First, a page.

Character and Virtue

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As promised, Dr. Bossypants is now going to drag all willing readers through a whirlwind of simplified moral philosophy. Why? Because it is GOOD to think about these things. And you can impress your relatives with some of the big words. And frankly, there’s a chance we’re regressing a bit on the moral front these days…

There are many ways to approach morality and we won’t cover them all. After dipping into a few, you might even want to make up your own theory or moral code. Potential ingredients will be readily available in my next three or four blogs.

For today, we’re talking character. How would we define a good person, and what does it take to become one? A lot of very smart people have taken a run at this, but Aristotle (born 384 B.C.) gets credit for a very thorough effort.

Aristotle believed that humans are meant to grow into their full potential, which will bring about what he called eudaimonia (roughly translated as so f**ing happy and fulfilled that you and everyone around you thrives. We can trust each other. You know who you are and why you were born. Life is good.).

So how do we achieve this state of happiness?  By becoming what we are meant to be, which absolutely includes being virtuous. You know how good you feel when you make yourself do something loving even if you don’t want to? Well, Aristotle believed: 1) Each of us has unique potential to contribute positively to society as adults, and 2) To be fully human is to be virtuous.

So what’s virtue? It’s the sweet spot between extremes. Truthfulness is a virtue, situated between boasting and false modesty. Courage is a virtue, situated between cowardice and being rashly stupid. Generosity is a virtue situated between being stingy and giving so much away you impoverish yourself (or giving to show off, rather than giving from a generous heart). You get the drift. I love the following (paraphrased) Aristotle observation, and use it regularly to help John with his public speaking:

Those who try to be too funny are thought to be vulgar buffoons, trying for a laugh at all costs…even to the point of hurting others. But those who can’t tell a joke, or won’t laugh kindly at someone else’s joke are uptight and socially inept. Those who joke in a tasteful way are called ready-witted. They are flexible, and such flexibility reveals character.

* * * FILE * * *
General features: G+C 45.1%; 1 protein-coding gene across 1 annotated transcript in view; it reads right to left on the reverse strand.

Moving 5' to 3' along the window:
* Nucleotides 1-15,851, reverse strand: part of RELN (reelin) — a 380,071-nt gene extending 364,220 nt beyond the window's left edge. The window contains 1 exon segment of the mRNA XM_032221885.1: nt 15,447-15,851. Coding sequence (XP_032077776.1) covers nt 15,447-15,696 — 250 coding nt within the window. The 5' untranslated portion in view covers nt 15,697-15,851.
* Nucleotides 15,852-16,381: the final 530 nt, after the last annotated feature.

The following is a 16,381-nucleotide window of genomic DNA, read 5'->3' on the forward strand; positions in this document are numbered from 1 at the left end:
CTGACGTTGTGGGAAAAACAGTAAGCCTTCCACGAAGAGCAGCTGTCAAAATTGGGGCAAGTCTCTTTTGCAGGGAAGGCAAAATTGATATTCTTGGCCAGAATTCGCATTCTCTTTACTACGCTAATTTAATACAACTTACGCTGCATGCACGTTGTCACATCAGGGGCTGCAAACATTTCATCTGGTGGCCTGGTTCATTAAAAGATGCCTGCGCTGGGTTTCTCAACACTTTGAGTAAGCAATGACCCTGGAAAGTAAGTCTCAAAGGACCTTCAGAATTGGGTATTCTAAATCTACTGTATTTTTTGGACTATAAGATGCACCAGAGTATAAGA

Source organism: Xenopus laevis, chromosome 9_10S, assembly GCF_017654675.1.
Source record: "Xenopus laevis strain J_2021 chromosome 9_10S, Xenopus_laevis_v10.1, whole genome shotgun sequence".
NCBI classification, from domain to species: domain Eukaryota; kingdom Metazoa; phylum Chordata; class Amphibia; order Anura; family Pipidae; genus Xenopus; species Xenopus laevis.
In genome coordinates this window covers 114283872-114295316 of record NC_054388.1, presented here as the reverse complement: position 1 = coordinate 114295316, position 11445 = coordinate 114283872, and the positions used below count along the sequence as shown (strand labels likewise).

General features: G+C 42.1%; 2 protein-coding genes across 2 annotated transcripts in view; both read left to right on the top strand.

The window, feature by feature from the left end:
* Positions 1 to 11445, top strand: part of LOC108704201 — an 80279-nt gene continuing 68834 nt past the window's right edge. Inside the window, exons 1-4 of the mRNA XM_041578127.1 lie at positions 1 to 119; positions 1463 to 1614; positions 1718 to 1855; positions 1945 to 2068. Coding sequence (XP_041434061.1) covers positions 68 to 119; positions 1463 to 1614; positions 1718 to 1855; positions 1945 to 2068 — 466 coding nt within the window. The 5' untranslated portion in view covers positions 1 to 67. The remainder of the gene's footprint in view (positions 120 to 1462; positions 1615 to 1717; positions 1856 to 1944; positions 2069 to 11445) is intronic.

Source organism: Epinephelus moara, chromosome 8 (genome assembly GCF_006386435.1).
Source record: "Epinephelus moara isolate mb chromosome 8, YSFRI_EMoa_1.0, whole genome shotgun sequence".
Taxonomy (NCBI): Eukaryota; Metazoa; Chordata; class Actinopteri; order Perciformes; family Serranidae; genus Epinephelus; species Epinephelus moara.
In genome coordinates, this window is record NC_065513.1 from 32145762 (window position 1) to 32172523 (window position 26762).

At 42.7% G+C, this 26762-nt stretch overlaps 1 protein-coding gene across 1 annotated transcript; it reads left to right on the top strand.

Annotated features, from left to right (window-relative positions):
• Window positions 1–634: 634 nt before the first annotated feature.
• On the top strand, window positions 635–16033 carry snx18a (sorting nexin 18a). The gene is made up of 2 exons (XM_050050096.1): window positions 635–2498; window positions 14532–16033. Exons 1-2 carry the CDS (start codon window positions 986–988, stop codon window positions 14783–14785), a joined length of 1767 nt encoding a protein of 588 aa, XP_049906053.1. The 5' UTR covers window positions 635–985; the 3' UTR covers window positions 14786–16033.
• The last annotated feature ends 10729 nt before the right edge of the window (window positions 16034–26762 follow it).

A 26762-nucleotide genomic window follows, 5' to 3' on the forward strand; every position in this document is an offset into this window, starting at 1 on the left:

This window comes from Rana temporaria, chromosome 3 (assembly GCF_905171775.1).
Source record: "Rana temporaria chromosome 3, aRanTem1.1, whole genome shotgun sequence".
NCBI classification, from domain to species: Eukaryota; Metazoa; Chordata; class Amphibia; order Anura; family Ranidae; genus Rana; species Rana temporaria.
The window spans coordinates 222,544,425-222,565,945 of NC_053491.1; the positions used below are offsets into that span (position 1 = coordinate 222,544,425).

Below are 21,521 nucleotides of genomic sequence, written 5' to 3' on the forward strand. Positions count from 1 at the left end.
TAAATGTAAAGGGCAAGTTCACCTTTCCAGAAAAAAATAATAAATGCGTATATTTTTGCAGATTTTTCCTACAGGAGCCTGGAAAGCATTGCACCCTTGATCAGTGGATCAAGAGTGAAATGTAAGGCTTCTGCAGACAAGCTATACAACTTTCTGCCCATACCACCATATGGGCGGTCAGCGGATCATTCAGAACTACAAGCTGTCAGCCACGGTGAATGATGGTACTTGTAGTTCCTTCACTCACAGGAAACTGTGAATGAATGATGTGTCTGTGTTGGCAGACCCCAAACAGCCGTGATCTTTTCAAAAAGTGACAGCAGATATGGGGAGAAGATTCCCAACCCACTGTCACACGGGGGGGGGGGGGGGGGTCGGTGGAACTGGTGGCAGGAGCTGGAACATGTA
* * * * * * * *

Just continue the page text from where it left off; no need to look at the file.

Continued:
How do you become virtuous? You choose it, and you practice. You emulate people who embody the virtue you are practicing. And you ride herd on your nonvirtuous impulses. You may find it difficult to be kind and nonjudgmental in the morning. Do it anyway. Over time, it gets easier. You may be tempted to tell lies. Don’t.

If Aristotle’s thoughts were reduced to bumper stickers, they might include: Hang in there; Moderation in all things; and Be all you can be. Good character doesn’t just happen. It’s a constant challenge.  He wrote, “…the virtues arise in us neither by nature nor against nature.  Rather, we are by nature able to acquire them, and reach our complete perfection through habit.”

Humans often lack willpower.  Doing the right thing is not always simple or easy. Some philosophers believe that if we deeply and completely know what is right, we will always do it, but frankly, I doubt it. Humans are famously able to rationalize their actions when they know the right thing to do, but fail to do it. This is called moral incontinence.

Although losing control and pooping your moral pants isn’t admirable, from an Aristotelian point of view, it is not as bad as deliberate wrong-doing. There is a significant difference between the person who knows what is right, intends to do it, but is overcome by fear or desire, and a person who intentionally pursues excessive gain or lies repeatedly. Someone who intentionally chooses to do the wrong thing to get quick gratification or self-gain has little hope of becoming virtuous, little hope of becoming deeply happy or fulfilled. And rather than contributing to the good of society, is likely to have the opposite effect.

There you go. Virtue ethics is about the person, not necessarily a given action. It is about choice and practice. That’s character ethics in a nutshell. Dr. Bossypants hopes you will google character or virtue ethics (or even break down and read a book) and thus expand your understanding of this particular way to think about morality. Remember. It is GOOD to think about these things.

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